Even curmudgeons can be good literary company. In The Narrow Land, Christine Dwyer Hickey shows the artists Jo and Edward Hopper well past their prime. Age and ill-health have exacerbated their differences: he taciturn, she yearning for the attention he cannot give. She’s simultaneously possessive and resentful of his more successful career and repeatedly goads him into arguments neither can win.
Okay, we can permit older people personalities, but can we accept them getting physically intimate with anyone else? What about actually having sex?
In the Gransnet survey mentioned at the start of this post, over a third (35%) of respondents felt fictional older women were usually portrayed as “uninterested” in sex, 21% thought they were portrayed as “desperate”, with only 10% thinking older women were portrayed as sexy.
The seventy-something neighbours in Kent Haruf’s novel Our Souls at Night have experienced this squeamishness from the younger generation. At first, they don’t let it spoil their developing relationship, and what begins as a practical antidote to loneliness develops into love. But that’s before they’ve factored in their dependence on their children.
Although Barry in Mr Loverman by Bernardine Evaristo does receive support from one of his daughters, he faces other pressures in keeping his sexuality secret. Published in 2013, this novel breaks through multiple literary taboos in not only presenting physical love between seventy-four-year-olds but also showing a closeted Caribbean-born gay Londoner finally coming out.
At what age do we consider someone elderly? Often, it’s simply that they’re older than us. The point at which someone progresses from middle to old age has been pushed forward by the baby-boomer generation, longer life expectancy and improved public health.
Yet publishers might promote a character aged anywhere between 60 and 100 as old. Imagine reducing the variability of people between birth and 40 to the single category of young!
Matty, the central character in my novel Matilda Windsor Is Coming Home, is 70; in 2021, that’s far from over the hill. But in the novel’s setting, 30 years ago, she’d be elderly, especially to her social worker, Janice, who is in her early 20s. A third point of view character, Henry, isn’t yet 60 but has some of the rigid attitudes we stereotypically attribute to old age. Yet this reflects the fact that we can be stuck in a rut at any point in the lifespan.
As with any marginalised minority, it seems that we tolerate older characters more readily as individuals than in groups. So it’s refreshing to find novelists daring to pack their pages with older people. Memento Mori by Muriel Spark includes only one character under sixty, and only in a minor role. First published in 1959, it’s a comedy of manners about a group of upper-class elderly Londoners. Although it requires younger characters to staff the care home, Joanna Cannon’s more recent Three Things about Elsie focuses mostly on the older residents.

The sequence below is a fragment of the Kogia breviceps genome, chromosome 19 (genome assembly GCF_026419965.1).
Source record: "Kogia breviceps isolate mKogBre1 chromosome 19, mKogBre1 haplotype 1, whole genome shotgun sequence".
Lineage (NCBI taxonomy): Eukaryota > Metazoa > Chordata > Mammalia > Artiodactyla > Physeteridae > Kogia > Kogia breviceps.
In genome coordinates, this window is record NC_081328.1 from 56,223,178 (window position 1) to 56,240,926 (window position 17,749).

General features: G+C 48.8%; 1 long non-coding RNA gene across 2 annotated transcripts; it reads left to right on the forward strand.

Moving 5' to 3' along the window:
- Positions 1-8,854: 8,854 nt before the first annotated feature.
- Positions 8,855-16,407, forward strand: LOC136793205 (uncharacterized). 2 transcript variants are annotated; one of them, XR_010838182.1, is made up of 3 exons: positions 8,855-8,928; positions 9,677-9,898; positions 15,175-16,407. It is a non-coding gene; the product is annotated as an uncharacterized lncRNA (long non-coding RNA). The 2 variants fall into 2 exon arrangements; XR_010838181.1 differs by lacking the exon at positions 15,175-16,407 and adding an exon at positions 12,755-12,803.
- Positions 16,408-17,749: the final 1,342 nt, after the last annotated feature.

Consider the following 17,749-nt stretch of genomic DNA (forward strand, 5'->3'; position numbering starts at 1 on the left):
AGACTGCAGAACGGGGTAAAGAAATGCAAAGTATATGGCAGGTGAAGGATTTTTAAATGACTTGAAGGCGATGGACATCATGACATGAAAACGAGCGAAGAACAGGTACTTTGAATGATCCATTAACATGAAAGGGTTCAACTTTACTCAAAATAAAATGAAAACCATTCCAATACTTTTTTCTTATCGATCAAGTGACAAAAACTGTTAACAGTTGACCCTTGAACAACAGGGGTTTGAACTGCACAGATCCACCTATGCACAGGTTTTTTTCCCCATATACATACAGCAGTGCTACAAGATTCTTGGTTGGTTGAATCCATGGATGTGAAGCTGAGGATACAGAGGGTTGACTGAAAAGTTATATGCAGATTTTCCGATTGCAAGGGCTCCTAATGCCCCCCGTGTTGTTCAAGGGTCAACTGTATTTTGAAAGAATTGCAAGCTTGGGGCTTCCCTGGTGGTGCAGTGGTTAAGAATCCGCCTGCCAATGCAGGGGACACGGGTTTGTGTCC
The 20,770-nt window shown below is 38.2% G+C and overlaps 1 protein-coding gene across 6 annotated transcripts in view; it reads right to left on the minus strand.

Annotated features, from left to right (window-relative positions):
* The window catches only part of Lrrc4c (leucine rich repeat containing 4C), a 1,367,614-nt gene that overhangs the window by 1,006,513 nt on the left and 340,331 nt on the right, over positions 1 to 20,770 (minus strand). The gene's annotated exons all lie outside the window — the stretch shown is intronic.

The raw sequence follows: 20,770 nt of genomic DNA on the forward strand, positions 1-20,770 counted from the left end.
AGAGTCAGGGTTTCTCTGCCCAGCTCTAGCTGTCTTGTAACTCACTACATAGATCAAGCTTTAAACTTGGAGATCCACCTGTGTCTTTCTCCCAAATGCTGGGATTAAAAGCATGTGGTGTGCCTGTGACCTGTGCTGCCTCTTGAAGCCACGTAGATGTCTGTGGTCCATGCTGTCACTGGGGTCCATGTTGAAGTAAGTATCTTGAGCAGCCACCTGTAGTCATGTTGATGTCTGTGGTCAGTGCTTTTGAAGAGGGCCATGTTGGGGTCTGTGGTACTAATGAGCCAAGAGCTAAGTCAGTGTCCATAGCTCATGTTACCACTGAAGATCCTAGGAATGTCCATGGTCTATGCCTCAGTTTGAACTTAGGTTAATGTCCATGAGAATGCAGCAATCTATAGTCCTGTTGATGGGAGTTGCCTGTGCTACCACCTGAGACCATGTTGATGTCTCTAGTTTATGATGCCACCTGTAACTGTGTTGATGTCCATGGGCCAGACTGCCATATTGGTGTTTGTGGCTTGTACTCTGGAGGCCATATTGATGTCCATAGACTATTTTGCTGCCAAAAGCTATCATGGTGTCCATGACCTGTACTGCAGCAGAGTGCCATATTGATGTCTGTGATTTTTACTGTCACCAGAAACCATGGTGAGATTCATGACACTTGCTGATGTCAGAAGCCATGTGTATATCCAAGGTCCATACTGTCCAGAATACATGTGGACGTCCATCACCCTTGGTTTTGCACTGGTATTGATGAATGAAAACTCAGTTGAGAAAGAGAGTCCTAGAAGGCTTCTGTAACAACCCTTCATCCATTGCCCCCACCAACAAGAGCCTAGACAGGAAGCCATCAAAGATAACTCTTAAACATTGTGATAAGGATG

While bright and shiny youthfulness is attractive both in fiction and real life, well-written novels featuring older characters are popular with readers and the judges of literary prizes.
For example, Olga Tokarczuk was awarded the 2018 Nobel Prize for Literature shortly after the US release of her novel about an eccentric woman in her 60s, Drive Your Plow over the Bones of the Dead. One of my favourite novels, Jonathan Franzen’s The Corrections, featuring an elderly couple and their adult children, won and/or was shortlisted for several awards. First published in 2008, Sebastian Barry’s The Secret Scripture was shortlisted for the Booker and won the Costa award that year. Olive Kitteridge by Elizabeth Strout won the 2009 Pulitzer Prize for Fiction; Penelope Lively’s Moon Tiger won the Booker Prize in 1987; Rachel Joyce’s debut, The Unlikely Pilgrimage of Harold Fry sold over four million copies.
I think you get the point.
“A poignant, compelling and brilliantly authentic portrayal of asylum life, with a plucky protagonist you won’t easily forget.”
If you’re curious about Matilda Windsor and her life for the past fifty years, why not read the first chapter of Matilda Windsor Is Coming Home for FREE? We’re sure you’ll find Matty’s story both delightful and unforgettable.
A former clinical psychologist, Anne Goodwin has published three books with Inspired Quill, the most recent being a collection of short stories on the theme of identity, Becoming Someone. Find out more on her website annethology or on her IQ author page.